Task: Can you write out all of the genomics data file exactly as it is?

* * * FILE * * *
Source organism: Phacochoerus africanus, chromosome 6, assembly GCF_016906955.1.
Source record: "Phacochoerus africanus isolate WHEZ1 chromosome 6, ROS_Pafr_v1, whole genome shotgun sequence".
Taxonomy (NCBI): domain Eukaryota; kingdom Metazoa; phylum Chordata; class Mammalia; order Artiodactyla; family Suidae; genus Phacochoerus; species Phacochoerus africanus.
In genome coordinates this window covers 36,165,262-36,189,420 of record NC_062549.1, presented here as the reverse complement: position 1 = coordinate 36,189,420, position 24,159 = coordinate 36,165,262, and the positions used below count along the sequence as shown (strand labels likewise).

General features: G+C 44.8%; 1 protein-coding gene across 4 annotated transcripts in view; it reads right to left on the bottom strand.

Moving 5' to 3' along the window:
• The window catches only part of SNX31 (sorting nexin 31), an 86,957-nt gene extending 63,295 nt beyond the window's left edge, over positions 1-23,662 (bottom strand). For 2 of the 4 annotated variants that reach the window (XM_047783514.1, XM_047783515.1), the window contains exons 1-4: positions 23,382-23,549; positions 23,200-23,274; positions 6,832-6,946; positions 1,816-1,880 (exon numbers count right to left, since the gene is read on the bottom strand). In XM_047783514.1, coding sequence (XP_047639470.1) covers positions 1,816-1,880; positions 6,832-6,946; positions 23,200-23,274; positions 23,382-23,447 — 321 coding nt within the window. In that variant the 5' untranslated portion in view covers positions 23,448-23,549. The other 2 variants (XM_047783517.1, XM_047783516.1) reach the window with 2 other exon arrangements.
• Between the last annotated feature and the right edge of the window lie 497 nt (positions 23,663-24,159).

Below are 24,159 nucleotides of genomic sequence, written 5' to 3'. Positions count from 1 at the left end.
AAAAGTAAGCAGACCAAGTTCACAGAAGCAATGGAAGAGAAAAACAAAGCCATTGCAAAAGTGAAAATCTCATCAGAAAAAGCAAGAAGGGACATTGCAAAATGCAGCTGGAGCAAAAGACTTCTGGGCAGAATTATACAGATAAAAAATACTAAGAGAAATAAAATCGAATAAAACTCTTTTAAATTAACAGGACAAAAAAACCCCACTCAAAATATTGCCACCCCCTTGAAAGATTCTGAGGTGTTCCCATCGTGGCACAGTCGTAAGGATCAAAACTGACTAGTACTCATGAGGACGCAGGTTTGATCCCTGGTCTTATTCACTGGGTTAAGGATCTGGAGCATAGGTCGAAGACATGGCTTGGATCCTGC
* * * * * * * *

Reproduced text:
Source organism: Phacochoerus africanus, chromosome 6, assembly GCF_016906955.1.
Source record: "Phacochoerus africanus isolate WHEZ1 chromosome 6, ROS_Pafr_v1, whole genome shotgun sequence".
Taxonomy (NCBI): domain Eukaryota; kingdom Metazoa; phylum Chordata; class Mammalia; order Artiodactyla; family Suidae; genus Phacochoerus; species Phacochoerus africanus.
In genome coordinates this window covers 36,165,262-36,189,420 of record NC_062549.1, presented here as the reverse complement: position 1 = coordinate 36,189,420, position 24,159 = coordinate 36,165,262, and the positions used below count along the sequence as shown (strand labels likewise).

General features: G+C 44.8%; 1 protein-coding gene across 4 annotated transcripts in view; it reads right to left on the bottom strand.

Moving 5' to 3' along the window:
• The window catches only part of SNX31 (sorting nexin 31), an 86,957-nt gene extending 63,295 nt beyond the window's left edge, over positions 1-23,662 (bottom strand). For 2 of the 4 annotated variants that reach the window (XM_047783514.1, XM_047783515.1), the window contains exons 1-4: positions 23,382-23,549; positions 23,200-23,274; positions 6,832-6,946; positions 1,816-1,880 (exon numbers count right to left, since the gene is read on the bottom strand). In XM_047783514.1, coding sequence (XP_047639470.1) covers positions 1,816-1,880; positions 6,832-6,946; positions 23,200-23,274; positions 23,382-23,447 — 321 coding nt within the window. In that variant the 5' untranslated portion in view covers positions 23,448-23,549. The other 2 variants (XM_047783517.1, XM_047783516.1) reach the window with 2 other exon arrangements.
• Between the last annotated feature and the right edge of the window lie 497 nt (positions 23,663-24,159).

Below are 24,159 nucleotides of genomic sequence, written 5' to 3'. Positions count from 1 at the left end.
AAAAGTAAGCAGACCAAGTTCACAGAAGCAATGGAAGAGAAAAACAAAGCCATTGCAAAAGTGAAAATCTCATCAGAAAAAGCAAGAAGGGACATTGCAAAATGCAGCTGGAGCAAAAGACTTCTGGGCAGAATTATACAGATAAAAAATACTAAGAGAAATAAAATCGAATAAAACTCTTTTAAATTAACAGGACAAAAAAACCCCACTCAAAATATTGCCACCCCCTTGAAAGATTCTGAGGTGTTCCCATCGTGGCACAGTCGTAAGGATCAAAACTGACTAGTACTCATGAGGACGCAGGTTTGATCCCTGGTCTTATTCACTGGGTTAAGGATCTGGAGCATAGGTCGAAGACATGGCTTGGATCCTGC